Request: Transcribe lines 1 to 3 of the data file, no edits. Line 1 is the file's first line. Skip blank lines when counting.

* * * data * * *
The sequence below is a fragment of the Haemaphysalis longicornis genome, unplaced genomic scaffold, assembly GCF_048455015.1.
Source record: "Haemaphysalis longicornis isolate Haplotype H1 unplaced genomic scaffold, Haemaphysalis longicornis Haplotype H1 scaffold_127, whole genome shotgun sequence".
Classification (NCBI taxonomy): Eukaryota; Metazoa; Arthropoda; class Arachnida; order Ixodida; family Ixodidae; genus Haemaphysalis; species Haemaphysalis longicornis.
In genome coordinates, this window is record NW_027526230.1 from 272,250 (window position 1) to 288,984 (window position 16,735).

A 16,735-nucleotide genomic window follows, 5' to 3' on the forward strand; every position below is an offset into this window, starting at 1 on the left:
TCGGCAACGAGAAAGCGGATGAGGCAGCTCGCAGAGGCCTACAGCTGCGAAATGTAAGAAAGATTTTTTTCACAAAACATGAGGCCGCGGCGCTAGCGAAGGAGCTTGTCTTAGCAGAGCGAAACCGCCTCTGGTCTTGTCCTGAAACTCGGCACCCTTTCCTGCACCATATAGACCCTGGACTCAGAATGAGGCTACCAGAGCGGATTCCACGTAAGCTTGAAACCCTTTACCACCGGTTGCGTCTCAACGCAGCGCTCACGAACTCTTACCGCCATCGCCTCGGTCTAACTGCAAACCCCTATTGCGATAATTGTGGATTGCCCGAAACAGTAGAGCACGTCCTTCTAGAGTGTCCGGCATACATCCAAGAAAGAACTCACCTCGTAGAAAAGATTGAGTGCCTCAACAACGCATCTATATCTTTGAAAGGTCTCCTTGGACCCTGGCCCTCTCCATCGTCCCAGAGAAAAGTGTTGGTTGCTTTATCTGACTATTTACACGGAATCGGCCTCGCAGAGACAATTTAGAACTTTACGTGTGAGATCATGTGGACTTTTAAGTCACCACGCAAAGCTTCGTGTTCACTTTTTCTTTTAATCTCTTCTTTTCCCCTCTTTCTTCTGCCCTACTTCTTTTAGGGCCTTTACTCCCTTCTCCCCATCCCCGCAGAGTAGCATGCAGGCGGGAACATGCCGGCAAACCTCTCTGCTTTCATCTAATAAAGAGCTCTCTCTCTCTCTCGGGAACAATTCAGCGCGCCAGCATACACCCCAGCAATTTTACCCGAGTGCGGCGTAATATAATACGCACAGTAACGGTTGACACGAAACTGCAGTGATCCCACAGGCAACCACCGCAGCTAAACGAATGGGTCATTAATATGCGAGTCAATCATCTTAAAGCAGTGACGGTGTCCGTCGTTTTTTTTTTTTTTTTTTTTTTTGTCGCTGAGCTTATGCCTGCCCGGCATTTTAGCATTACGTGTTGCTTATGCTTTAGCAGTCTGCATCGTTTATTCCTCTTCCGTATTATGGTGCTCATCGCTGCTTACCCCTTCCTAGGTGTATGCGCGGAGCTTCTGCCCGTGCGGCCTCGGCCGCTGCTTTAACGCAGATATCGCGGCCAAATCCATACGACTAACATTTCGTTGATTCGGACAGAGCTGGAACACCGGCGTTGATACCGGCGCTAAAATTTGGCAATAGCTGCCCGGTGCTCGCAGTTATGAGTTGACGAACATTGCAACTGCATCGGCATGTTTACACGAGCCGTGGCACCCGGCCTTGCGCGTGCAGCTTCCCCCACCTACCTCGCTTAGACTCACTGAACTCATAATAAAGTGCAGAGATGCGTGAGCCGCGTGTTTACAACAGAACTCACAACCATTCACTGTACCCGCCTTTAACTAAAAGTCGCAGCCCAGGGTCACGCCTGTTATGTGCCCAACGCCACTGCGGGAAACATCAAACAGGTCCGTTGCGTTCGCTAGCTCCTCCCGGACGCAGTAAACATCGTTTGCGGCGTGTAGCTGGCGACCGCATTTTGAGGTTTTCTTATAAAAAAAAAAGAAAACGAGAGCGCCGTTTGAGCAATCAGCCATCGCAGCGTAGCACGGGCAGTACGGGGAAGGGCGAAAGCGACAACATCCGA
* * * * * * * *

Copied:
The sequence below is a fragment of the Haemaphysalis longicornis genome, unplaced genomic scaffold, assembly GCF_048455015.1.
Source record: "Haemaphysalis longicornis isolate Haplotype H1 unplaced genomic scaffold, Haemaphysalis longicornis Haplotype H1 scaffold_127, whole genome shotgun sequence".
Classification (NCBI taxonomy): Eukaryota; Metazoa; Arthropoda; class Arachnida; order Ixodida; family Ixodidae; genus Haemaphysalis; species Haemaphysalis longicornis.